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A Lady Shows How to Own Up
By: Doug Bedell
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PC World takes advantage of some recent cyber upsets to lay out a spectrum of responses to PR crises, from Apple to a lady inTexas. The lady, Texas State Comptroller Susan Combs, wins for demonstrating how empathy with the public needs to be the core element in crisis communication. In their own, less than exemplary responses, Apple, Verizon, and Sony PlayStation essentially skirted the public's concerns.

In Texas, when Comptroller Combs learned that sensitive information on millions of Texans, including social security numbers, had been left exposed on the Web, she fired two IT managers involved, then took full responsibility for the incident and apologized for it. "This incident," she said in a statement, "has affected the lives of Texans that I have dedicated my life to serving, and I am determined to restore their faith in the Comptroller's office." For their part, Apple, Sony, and Verizon sought to distance themselves from embarrassment. Not so great, guys, and the public can tell the difference.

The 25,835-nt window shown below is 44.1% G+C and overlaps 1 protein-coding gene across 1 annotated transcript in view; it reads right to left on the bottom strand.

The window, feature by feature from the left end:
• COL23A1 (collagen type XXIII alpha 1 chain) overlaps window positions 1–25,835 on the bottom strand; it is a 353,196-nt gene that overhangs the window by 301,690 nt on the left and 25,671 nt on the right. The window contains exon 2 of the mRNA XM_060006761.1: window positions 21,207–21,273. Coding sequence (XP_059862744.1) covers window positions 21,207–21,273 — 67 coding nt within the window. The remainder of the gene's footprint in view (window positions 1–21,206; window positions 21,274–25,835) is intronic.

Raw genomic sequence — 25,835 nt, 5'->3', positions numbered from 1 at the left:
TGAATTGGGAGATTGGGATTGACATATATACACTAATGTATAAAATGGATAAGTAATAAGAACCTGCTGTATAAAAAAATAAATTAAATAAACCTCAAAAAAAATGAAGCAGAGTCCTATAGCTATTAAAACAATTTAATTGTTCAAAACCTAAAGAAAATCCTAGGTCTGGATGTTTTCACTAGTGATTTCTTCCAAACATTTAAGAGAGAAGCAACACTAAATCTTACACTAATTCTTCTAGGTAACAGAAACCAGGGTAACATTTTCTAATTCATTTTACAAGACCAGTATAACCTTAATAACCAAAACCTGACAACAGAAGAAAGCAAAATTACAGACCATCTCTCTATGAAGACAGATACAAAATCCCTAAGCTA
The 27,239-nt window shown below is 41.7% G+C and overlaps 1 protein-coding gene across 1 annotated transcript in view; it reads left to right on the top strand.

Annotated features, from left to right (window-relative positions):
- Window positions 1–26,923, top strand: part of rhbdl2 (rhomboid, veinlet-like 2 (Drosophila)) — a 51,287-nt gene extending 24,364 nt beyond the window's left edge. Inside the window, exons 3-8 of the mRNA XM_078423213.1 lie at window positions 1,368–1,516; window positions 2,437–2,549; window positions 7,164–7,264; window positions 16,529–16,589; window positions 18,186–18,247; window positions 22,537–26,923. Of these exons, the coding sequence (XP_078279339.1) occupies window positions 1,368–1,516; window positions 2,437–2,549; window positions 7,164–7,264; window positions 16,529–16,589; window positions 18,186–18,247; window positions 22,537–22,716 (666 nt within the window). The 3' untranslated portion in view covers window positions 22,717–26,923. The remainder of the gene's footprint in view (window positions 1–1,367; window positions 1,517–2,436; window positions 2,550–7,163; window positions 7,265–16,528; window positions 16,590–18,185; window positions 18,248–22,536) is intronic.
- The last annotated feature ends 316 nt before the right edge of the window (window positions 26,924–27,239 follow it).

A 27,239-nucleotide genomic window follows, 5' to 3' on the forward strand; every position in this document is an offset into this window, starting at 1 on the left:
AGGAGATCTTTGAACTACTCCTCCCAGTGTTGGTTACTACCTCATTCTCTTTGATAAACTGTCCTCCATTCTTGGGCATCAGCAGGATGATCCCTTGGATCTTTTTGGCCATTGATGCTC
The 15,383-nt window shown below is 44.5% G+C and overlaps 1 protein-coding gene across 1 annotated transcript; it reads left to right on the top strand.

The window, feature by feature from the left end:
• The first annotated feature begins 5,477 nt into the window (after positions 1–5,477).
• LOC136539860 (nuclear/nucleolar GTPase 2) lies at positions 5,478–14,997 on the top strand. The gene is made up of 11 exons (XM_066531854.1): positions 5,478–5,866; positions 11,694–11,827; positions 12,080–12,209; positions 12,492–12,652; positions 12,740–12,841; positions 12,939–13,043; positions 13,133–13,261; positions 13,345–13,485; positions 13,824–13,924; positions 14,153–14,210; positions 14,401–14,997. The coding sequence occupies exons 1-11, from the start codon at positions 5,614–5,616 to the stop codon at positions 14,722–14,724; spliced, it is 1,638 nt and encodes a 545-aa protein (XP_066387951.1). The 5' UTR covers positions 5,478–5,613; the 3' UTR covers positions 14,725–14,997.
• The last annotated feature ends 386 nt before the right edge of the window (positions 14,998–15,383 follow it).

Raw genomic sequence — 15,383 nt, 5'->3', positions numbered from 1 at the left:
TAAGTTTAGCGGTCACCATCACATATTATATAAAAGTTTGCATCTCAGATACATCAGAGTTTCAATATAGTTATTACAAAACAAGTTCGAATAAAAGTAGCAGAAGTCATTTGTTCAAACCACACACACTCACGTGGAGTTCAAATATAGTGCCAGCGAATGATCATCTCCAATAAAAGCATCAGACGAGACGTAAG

Harry McCracken on Technologizer recently broke down what an acknowledgement statement should look like, under the headline, "How to Tell Me You Let Somebody Steal My Personal Information." He's right on: Make it personal, apologize, offer to make things right, as necessary, and don't tell people how valued they are and that you value the privacy you've just compromised.

Susan Combs acted with aplomb — hers is a response to post for future reference.


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About the Author
Doug Bedell has a background in journalism and PR and is the owner of Resource Relations LLC in Central PA, focusing on organizational and crisis communication. He’s the community manager of SimplyFair.net, a social network on fairness. On the Web, Doug’s at www.ResourceRelations.com. On Twitter, he’s @DougBeetle.
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